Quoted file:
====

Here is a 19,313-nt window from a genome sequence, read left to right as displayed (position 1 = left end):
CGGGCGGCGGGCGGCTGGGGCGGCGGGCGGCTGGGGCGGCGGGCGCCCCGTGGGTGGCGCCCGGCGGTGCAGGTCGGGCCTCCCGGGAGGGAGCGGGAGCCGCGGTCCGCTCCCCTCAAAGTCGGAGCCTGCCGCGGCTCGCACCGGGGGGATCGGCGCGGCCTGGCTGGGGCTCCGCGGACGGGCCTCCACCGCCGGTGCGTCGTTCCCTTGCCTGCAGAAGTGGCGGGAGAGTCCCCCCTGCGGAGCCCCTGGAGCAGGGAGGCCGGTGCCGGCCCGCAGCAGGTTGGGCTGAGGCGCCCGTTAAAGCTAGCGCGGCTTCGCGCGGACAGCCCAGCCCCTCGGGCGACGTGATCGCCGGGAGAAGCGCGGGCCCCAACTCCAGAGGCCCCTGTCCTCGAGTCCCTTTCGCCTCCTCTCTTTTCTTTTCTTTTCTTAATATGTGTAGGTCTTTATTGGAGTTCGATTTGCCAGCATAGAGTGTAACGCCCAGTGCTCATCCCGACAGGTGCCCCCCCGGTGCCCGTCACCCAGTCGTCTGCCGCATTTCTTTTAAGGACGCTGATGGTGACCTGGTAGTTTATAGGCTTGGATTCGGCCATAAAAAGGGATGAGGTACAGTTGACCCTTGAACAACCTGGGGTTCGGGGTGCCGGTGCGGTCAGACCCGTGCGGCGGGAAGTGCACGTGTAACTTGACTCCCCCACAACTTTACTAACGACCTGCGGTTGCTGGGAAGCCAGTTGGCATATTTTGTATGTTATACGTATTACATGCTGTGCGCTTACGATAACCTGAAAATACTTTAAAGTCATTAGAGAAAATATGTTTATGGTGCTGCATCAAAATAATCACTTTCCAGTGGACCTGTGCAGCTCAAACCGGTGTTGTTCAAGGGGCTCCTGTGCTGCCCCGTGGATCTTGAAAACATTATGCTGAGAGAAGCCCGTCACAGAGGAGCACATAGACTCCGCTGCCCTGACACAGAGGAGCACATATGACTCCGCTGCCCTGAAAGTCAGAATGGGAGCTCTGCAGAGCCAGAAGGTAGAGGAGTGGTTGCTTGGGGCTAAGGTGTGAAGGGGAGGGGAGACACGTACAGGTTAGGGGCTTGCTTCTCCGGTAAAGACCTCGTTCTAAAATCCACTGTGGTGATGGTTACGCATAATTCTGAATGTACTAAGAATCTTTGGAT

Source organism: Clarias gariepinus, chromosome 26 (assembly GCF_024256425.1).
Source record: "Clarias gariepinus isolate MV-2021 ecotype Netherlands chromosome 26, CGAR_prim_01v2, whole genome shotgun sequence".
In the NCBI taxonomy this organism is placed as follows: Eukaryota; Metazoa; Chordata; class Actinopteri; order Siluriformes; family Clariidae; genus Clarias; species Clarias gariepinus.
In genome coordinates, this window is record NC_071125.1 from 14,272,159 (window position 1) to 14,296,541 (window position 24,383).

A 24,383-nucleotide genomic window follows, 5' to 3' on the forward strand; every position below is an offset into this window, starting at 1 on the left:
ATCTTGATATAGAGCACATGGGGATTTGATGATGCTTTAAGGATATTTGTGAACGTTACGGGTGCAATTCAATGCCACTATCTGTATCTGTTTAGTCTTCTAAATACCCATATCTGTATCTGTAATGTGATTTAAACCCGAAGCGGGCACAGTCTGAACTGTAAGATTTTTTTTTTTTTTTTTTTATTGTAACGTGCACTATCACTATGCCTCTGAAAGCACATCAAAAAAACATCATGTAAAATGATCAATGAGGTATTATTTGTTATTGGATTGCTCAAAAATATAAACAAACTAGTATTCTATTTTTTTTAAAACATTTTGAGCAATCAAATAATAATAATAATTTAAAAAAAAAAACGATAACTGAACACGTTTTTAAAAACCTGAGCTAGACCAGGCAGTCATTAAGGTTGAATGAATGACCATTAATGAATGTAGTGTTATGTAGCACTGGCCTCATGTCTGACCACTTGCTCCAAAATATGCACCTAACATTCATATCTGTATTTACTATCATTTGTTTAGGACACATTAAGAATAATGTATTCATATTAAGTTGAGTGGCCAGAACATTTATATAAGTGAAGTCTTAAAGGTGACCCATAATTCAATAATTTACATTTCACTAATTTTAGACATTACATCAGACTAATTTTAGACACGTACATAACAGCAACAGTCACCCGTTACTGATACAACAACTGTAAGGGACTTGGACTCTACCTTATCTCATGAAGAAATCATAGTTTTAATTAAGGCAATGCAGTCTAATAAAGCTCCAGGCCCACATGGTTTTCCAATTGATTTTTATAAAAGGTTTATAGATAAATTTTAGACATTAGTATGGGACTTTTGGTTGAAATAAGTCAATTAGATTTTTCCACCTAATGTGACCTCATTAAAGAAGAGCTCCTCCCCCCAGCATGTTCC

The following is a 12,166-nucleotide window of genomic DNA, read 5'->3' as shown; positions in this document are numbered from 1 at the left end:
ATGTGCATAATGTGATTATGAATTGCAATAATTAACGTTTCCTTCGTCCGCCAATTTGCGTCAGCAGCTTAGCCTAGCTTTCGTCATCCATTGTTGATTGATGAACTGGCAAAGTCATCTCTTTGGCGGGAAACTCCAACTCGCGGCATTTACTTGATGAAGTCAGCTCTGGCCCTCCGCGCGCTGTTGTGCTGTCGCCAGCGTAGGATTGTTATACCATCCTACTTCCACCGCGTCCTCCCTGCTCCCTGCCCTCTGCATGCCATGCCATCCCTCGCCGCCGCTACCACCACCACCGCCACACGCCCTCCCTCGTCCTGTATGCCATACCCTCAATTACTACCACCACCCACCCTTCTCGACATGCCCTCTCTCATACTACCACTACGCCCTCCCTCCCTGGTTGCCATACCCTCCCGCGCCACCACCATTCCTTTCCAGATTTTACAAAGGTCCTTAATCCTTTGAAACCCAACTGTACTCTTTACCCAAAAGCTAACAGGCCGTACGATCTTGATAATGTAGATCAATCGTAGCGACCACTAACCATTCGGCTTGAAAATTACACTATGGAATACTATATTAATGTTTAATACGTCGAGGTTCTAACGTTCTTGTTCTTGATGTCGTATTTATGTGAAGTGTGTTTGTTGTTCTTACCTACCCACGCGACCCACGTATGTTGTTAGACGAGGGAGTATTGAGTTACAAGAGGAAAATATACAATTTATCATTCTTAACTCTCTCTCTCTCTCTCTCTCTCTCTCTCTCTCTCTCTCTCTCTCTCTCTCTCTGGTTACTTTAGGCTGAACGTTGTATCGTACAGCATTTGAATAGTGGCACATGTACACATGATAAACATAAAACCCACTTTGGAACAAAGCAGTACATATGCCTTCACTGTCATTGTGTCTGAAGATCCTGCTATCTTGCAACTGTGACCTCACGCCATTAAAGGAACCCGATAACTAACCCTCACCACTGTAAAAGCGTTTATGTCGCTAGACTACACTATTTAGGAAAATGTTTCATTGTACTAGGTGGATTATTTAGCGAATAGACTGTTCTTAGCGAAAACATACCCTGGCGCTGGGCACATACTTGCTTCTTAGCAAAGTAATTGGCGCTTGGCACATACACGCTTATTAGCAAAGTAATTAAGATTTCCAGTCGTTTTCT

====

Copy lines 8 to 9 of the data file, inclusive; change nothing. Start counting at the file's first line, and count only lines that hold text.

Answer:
ATCTTGATATAGAGCACATGGGGATTTGATGATGCTTTAAGGATATTTGTGAACGTTACGGGTGCAATTCAATGCCACTATCTGTATCTGTTTAGTCTTCTAAATACCCATATCTGTATCTGTAATGTGATTTAAACCCGAAGCGGGCACAGTCTGAACTGTAAGATTTTTTTTTTTTTTTTTTTATTGTAACGTGCACTATCACTATGCCTCTGAAAGCACATCAAAAAAACATCATGTAAAATGATCAATGAGGTATTATTTGTTATTGGATTGCTCAAAAATATAAACAAACTAGTATTCTATTTTTTTTAAAACATTTTGAGCAATCAAATAATAATAATAATTTAAAAAAAAAAACGATAACTGAACACGTTTTTAAAAACCTGAGCTAGACCAGGCAGTCATTAAGGTTGAATGAATGACCATTAATGAATGTAGTGTTATGTAGCACTGGCCTCATGTCTGACCACTTGCTCCAAAATATGCACCTAACATTCATATCTGTATTTACTATCATTTGTTTAGGACACATTAAGAATAATGTATTCATATTAAGTTGAGTGGCCAGAACATTTATATAAGTGAAGTCTTAAAGGTGACCCATAATTCAATAATTTACATTTCACTAATTTTAGACATTACATCAGACTAATTTTAGACACGTACATAACAGCAACAGTCACCCGTTACTGATACAACAACTGTAAGGGACTTGGACTCTACCTTATCTCATGAAGAAATCATAGTTTTAATTAAGGCAATGCAGTCTAATAAAGCTCCAGGCCCACATGGTTTTCCAATTGATTTTTATAAAAGGTTTATAGATAAATTTTAGACATTAGTATGGGACTTTTGGTTGAAATAAGTCAATTAGATTTTTCCACCTAATGTGACCTCATTAAAGAAGAGCTCCTCCCCCCAGCATGTTCC

The following is a 12,166-nucleotide window of genomic DNA, read 5'->3' as shown; positions in this document are numbered from 1 at the left end: